This case involves little more than buyer's remorse. There was a thorough discussion with Lewis on October 23, 2013 (Dkt. #52) concerning Lewis's decision whether or not to accept the proffered Plea Agreement. As discussed and pointed out there, because Lewis had several prior drug convictions, if he were to be convicted on the pending charges, he was advised by the prosecutor that he faced a sentence of mandatory life imprisonment (Tr. October 23, 2013, p. 3) and he admitted that when he entered the plea. Lewis's wife, Mahogany, also faced drug charges. Avoiding the potential mandatory life sentence was obviously a factor in Lewis's decision to plead guilty. As part of the plea, the Government did not file an Information pursuant to 21 U.S.C. § 851 concerning Lewis's multiple prior drug convictions. Had it done so, a mandatory life sentence would have been required.

At the time of the plea on October 25, 2013, Lewis specifically admitted to the Court that the fact that his wife got a better plea offer and that the Plea Agreement was such that Lewis did not face a mandatory life sentence were factors in Lewis's decision to take the plea (Tr. October 25, 2013, p. 17-18). Not only were those matter discussed at the time of the plea on October 25, 2013, but also two days earlier on October 23, 2013.

Lewis now claims that he should be entitled to withdraw his plea because he was provided ineffective assistance of counsel at the time of the plea and because he now asserts, in conclusory fashion, his innocence. There is no basis for either claim.

The standards for determining whether to allow withdrawal of a guilty plea at this stage, before sentencing, are well established. A motion to withdraw a plea before sentencing may be granted when the defendant demonstrates a "fair and just reason for requesting the withdrawal." Fed. R. Cr. P. 11(d)(2)(B). "While this standard implies that motions to withdraw prior to sentence should be liberally granted, a defendant who seeks to withdraw his plea bears the burden of satisfying the trial judge that there are valid grounds for withdrawal." United States v. Doe, 537 F.3d 204, 210 (2d Cir. 2008) (internal quotation marks omitted). "To determine whether the defendant has proffered a fair and just reason'" justifying withdrawal, "a district court should consider, inter alia: (1) the amount of time that has elapsed between the plea and the motion; (2) whether the defendant has asserted a claim of legal innocence; and (3) whether the government would be prejudiced by a withdrawal of the plea." Id.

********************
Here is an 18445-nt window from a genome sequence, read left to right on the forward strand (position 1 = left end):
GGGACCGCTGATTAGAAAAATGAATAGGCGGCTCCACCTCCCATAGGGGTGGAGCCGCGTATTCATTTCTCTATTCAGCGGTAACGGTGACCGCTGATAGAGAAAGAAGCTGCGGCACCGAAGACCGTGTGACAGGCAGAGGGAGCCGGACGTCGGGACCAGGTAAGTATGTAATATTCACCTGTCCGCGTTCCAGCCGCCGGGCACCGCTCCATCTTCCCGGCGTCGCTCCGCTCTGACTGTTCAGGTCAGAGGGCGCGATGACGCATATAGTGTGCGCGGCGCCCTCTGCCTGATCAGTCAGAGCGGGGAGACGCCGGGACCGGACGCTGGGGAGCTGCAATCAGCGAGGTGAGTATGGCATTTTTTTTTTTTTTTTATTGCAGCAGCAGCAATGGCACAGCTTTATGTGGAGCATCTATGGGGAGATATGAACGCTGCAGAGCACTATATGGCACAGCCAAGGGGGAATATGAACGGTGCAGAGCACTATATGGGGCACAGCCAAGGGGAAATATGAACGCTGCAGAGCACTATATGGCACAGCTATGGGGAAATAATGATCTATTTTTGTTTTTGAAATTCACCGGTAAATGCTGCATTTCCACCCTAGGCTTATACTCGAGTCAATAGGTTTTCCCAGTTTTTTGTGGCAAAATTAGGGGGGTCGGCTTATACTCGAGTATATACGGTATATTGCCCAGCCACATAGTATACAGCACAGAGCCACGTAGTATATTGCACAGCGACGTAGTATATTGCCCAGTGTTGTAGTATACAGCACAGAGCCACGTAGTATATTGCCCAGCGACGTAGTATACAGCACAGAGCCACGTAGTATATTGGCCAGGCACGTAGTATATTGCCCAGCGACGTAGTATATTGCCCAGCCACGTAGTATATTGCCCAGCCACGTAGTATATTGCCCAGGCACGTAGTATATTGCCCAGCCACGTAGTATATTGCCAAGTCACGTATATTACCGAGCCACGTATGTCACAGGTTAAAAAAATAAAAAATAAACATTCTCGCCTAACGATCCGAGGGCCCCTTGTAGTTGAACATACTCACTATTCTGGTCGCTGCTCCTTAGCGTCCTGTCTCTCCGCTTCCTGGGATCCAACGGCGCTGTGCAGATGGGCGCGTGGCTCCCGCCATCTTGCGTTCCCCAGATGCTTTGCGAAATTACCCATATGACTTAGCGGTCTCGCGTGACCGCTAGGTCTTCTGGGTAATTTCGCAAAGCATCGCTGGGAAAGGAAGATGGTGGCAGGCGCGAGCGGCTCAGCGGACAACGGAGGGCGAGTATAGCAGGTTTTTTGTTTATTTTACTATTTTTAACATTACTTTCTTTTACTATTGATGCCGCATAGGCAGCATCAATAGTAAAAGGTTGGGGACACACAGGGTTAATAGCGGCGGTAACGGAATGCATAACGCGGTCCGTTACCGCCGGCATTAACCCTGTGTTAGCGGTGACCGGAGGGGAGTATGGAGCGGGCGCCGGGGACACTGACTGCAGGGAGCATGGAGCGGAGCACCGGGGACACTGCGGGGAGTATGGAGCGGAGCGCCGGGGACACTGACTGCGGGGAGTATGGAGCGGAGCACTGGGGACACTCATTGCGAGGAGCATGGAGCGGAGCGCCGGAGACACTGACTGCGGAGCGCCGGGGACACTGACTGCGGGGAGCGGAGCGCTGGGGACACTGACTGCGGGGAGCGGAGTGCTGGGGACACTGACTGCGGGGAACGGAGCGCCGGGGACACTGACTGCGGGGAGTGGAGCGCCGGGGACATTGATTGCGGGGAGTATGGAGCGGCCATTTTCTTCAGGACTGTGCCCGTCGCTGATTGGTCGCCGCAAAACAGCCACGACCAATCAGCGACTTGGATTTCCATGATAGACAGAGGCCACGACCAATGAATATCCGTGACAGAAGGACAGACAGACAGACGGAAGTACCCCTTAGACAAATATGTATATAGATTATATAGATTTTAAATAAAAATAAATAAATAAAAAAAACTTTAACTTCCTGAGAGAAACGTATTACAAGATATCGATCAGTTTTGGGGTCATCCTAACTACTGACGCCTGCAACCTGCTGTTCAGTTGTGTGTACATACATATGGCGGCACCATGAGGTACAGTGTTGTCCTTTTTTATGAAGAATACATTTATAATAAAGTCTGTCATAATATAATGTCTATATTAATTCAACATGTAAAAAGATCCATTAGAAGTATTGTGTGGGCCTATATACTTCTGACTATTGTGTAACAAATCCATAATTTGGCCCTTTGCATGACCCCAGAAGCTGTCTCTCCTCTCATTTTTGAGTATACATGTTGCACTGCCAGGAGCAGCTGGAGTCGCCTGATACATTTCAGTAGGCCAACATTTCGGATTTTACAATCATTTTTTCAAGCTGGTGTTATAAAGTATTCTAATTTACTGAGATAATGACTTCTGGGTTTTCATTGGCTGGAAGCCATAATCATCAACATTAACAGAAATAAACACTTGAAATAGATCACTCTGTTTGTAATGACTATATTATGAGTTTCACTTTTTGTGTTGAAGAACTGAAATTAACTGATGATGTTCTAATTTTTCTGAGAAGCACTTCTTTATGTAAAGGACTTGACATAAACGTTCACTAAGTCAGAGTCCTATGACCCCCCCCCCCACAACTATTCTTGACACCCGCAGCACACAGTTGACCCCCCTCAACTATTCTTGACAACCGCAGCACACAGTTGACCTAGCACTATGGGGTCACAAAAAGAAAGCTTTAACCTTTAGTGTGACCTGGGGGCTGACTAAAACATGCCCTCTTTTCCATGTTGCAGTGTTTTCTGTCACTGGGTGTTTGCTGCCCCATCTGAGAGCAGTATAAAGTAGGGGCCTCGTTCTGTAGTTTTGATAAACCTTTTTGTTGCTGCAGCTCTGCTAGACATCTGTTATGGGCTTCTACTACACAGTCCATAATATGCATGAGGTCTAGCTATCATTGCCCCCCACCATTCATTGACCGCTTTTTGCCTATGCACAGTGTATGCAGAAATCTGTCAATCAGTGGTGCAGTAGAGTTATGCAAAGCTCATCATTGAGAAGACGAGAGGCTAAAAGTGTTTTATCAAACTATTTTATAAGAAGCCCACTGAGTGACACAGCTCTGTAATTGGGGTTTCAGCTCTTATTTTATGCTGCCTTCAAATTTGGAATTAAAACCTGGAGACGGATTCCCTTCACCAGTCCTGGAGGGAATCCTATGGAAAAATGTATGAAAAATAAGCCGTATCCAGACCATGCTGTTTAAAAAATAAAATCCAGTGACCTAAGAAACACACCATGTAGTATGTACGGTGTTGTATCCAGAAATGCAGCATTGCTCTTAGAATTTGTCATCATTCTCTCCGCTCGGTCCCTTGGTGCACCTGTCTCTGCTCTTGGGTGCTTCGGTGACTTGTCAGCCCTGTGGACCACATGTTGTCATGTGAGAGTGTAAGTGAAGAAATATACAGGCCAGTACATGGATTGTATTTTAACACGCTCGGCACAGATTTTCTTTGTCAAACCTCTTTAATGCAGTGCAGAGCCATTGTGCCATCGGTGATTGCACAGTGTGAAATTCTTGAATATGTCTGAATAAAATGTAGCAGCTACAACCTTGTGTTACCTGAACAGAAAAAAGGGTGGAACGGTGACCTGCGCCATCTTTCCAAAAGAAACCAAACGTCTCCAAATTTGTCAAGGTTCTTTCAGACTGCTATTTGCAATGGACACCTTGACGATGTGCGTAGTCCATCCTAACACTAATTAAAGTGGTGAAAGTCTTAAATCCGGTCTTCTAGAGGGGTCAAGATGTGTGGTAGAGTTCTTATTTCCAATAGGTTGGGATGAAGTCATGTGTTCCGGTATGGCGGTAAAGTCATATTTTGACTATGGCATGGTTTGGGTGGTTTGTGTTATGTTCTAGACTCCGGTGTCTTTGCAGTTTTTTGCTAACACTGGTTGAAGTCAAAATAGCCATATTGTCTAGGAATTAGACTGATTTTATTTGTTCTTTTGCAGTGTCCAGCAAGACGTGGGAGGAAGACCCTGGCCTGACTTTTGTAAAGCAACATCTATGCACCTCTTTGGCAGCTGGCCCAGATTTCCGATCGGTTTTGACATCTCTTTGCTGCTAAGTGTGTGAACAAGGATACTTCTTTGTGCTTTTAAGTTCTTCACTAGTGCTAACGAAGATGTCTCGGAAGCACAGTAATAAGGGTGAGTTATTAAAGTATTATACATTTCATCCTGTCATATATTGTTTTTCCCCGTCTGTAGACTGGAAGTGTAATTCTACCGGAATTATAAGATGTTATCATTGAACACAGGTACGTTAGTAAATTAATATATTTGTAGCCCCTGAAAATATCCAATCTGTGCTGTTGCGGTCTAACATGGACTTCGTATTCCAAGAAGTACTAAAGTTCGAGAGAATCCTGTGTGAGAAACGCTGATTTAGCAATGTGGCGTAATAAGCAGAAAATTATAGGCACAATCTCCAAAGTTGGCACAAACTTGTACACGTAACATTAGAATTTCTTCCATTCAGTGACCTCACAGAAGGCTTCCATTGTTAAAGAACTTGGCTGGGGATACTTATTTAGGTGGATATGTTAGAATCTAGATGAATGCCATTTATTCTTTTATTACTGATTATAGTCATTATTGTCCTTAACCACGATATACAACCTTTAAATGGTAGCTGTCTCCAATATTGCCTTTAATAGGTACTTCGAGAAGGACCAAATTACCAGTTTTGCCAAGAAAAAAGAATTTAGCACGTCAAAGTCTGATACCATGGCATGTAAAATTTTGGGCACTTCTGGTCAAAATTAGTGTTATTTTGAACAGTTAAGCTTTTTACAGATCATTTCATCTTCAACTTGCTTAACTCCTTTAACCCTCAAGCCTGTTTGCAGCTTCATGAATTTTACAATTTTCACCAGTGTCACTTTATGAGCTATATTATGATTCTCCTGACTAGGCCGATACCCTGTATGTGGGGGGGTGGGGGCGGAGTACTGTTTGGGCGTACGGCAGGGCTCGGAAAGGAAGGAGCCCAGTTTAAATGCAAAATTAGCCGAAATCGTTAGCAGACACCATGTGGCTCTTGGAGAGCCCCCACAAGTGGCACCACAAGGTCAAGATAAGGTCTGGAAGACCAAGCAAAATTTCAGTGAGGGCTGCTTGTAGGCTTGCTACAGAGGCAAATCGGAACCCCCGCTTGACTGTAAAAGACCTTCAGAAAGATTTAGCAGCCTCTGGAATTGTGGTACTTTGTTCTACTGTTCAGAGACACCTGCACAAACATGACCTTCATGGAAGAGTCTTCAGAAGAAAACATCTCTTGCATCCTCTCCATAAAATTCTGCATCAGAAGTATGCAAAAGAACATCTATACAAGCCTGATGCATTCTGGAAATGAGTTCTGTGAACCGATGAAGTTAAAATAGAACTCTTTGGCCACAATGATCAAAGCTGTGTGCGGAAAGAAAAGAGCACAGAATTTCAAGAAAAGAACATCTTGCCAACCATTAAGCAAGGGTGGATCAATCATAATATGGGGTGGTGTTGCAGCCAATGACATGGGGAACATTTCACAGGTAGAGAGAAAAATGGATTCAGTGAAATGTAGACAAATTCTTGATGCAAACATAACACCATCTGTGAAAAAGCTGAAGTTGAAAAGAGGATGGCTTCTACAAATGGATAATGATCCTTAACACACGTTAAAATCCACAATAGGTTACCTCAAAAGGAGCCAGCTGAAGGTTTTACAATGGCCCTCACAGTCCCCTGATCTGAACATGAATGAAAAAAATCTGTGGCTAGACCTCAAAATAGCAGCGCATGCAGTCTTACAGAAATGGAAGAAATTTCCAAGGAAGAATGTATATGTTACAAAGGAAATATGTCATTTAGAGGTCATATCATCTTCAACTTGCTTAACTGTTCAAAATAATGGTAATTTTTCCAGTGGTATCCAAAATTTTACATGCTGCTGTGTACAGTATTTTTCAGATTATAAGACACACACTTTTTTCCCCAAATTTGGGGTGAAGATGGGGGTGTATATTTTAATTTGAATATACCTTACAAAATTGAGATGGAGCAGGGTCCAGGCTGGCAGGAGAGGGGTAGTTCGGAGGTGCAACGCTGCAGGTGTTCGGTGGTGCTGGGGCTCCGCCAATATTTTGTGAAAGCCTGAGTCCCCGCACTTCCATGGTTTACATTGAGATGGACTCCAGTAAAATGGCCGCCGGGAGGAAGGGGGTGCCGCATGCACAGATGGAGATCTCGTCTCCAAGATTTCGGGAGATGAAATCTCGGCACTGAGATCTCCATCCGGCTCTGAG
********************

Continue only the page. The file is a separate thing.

The Government's Response to the motion sets out clearly the time line and nature of this prosecution. It establishes the charges, the quantity of drugs involved, Mahogany Lewis's admissions implicating herself and her husband, as well as court proceedings both before and at the time of the plea, which set forth clearly the statutory penalties and the risks that Lewis faced should he gamble and proceed to trial. Lewis had multiple prior convictions and, in fact, admitted that he had gone to trial previously.

Defendant does not challenge the thoroughness of the Rule 11 colloquy and a perusal of the plea transcript (Tr. October 25, 2013) demonstrates that Lewis was fully advised of all the ...